My sister is a lifelong New York Mets fan. Good years and bad years alike, she goes to their games, watches them on TV, reads about them, and roots for them.
Mets second baseman Daniel Murphy has been making headlines recently, but not for his performance on the field. After receiving word the night before the Mets’ home opener that his wife’s water had broken, Murphy took paternity leave and flew from New York to his home in Florida, arriving in time for the birth of 8-pound, 2-ounce son Noah about an hour before the first pitch was thrown at Citi Field. (The Washington Nationals won, 9-7.) The Mets had the next day off before resuming the series (The Nats prevailed, 5-1.) Murphy flew back and rejoined the Mets in time for the third game. (It didn’t help—the Mets dropped that one to Washington, 8-2.)
Murphy was criticized and insulted by several New York sports radio hosts for choosing to be with his wife and new son instead of in the ballpark. One commentator remarked: “You’re a major league baseball player. You can hire a nurse to take care of the baby if your wife needs help. What are you gonna do, sit there and look at your wife in the hospital bed for two days?” From another came: “Quite frankly, I would have said C-section before the season starts. I need to be at opening day.” (The second radio host later apologized for his remarks.)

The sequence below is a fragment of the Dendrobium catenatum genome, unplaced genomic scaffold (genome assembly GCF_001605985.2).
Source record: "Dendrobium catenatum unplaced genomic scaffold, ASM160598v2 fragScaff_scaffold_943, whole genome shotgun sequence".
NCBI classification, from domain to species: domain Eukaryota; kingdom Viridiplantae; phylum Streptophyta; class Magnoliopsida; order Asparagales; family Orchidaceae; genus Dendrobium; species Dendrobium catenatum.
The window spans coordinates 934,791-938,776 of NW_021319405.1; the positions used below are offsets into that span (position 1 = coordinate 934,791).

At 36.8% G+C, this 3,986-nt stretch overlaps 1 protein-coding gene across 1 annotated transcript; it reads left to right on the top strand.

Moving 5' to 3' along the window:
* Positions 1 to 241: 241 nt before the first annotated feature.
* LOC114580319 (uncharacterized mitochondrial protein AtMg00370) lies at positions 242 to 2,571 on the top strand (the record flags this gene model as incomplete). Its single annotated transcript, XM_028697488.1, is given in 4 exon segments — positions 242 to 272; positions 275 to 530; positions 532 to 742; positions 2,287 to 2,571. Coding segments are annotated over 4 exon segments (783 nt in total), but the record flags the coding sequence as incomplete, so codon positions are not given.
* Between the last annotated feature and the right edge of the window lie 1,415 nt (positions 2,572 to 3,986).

Mets manager Terry Collins was supportive and said the criticism of Murphy was unfair.
What this means to you:
Paternity leave can be a legal right. The federal Family Medical Leave Act (FMLA), allows employees to take up to 12 weeks of unpaid, job-protected leave for a variety of family-related reasons, including becoming a new dad. However, the FMLA doesn’t apply to small employers (fewer than 50 workers).
About a dozen states have their own family leave laws, and three – California, New Jersey, and Rhode Island – provide for paid paternity leave. In addition, many companies offer either paid or unpaid paternity leave as a matter of policy.
Let’s go, Mets!
Information here is correct at the time it is posted. Case decisions cited here may be reversed. Please do not rely on this information without consulting an attorney first.